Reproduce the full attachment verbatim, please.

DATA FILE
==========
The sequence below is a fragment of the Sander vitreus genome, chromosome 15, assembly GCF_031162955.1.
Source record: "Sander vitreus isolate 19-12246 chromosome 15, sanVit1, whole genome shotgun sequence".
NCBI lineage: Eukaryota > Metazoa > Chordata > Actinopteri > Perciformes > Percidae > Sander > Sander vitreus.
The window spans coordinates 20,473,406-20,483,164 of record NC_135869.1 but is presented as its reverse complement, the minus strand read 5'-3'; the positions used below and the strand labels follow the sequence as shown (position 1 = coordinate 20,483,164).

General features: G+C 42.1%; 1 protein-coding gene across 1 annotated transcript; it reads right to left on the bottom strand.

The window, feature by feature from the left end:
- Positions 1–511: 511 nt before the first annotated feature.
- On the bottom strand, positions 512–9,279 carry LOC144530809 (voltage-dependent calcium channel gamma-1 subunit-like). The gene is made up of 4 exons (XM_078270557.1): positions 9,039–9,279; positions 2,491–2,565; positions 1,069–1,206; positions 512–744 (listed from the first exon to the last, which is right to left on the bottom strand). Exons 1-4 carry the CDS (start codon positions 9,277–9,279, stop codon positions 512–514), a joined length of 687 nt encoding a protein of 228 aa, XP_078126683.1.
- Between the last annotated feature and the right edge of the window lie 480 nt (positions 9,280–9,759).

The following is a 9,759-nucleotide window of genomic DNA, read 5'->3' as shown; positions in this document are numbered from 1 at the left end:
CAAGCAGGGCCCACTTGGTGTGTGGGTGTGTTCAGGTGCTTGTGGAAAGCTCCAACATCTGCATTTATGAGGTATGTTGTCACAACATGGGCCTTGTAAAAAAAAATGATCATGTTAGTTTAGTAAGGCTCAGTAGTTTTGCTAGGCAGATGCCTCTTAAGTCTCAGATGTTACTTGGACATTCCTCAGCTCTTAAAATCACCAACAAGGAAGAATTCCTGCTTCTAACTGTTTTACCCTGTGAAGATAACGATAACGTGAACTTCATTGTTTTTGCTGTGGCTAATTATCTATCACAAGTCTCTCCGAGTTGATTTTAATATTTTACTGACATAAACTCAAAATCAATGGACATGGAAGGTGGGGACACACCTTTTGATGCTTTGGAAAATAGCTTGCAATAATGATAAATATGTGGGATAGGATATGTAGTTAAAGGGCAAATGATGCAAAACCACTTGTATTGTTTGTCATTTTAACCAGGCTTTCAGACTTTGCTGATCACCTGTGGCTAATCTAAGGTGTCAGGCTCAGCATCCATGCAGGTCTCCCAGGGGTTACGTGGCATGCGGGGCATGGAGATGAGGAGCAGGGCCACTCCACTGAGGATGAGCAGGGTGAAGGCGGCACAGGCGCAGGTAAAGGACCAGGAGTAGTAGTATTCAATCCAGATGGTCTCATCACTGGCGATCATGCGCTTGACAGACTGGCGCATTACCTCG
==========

The sequence below is a fragment of the Sander vitreus genome, chromosome 15, assembly GCF_031162955.1.
Source record: "Sander vitreus isolate 19-12246 chromosome 15, sanVit1, whole genome shotgun sequence".
NCBI lineage: Eukaryota > Metazoa > Chordata > Actinopteri > Perciformes > Percidae > Sander > Sander vitreus.
The window spans coordinates 20,473,406-20,483,164 of record NC_135869.1 but is presented as its reverse complement, the minus strand read 5'-3'; the positions used below and the strand labels follow the sequence as shown (position 1 = coordinate 20,483,164).

General features: G+C 42.1%; 1 protein-coding gene across 1 annotated transcript; it reads right to left on the bottom strand.

The window, feature by feature from the left end:
- Positions 1–511: 511 nt before the first annotated feature.
- On the bottom strand, positions 512–9,279 carry LOC144530809 (voltage-dependent calcium channel gamma-1 subunit-like). The gene is made up of 4 exons (XM_078270557.1): positions 9,039–9,279; positions 2,491–2,565; positions 1,069–1,206; positions 512–744 (listed from the first exon to the last, which is right to left on the bottom strand). Exons 1-4 carry the CDS (start codon positions 9,277–9,279, stop codon positions 512–514), a joined length of 687 nt encoding a protein of 228 aa, XP_078126683.1.
- Between the last annotated feature and the right edge of the window lie 480 nt (positions 9,280–9,759).

The following is a 9,759-nucleotide window of genomic DNA, read 5'->3' as shown; positions in this document are numbered from 1 at the left end:
CAAGCAGGGCCCACTTGGTGTGTGGGTGTGTTCAGGTGCTTGTGGAAAGCTCCAACATCTGCATTTATGAGGTATGTTGTCACAACATGGGCCTTGTAAAAAAAAATGATCATGTTAGTTTAGTAAGGCTCAGTAGTTTTGCTAGGCAGATGCCTCTTAAGTCTCAGATGTTACTTGGACATTCCTCAGCTCTTAAAATCACCAACAAGGAAGAATTCCTGCTTCTAACTGTTTTACCCTGTGAAGATAACGATAACGTGAACTTCATTGTTTTTGCTGTGGCTAATTATCTATCACAAGTCTCTCCGAGTTGATTTTAATATTTTACTGACATAAACTCAAAATCAATGGACATGGAAGGTGGGGACACACCTTTTGATGCTTTGGAAAATAGCTTGCAATAATGATAAATATGTGGGATAGGATATGTAGTTAAAGGGCAAATGATGCAAAACCACTTGTATTGTTTGTCATTTTAACCAGGCTTTCAGACTTTGCTGATCACCTGTGGCTAATCTAAGGTGTCAGGCTCAGCATCCATGCAGGTCTCCCAGGGGTTACGTGGCATGCGGGGCATGGAGATGAGGAGCAGGGCCACTCCACTGAGGATGAGCAGGGTGAAGGCGGCACAGGCGCAGGTAAAGGACCAGGAGTAGTAGTATTCAATCCAGATGGTCTCATCACTGGCGATCATGCGCTTGACAGACTGGCGCATTACCTCG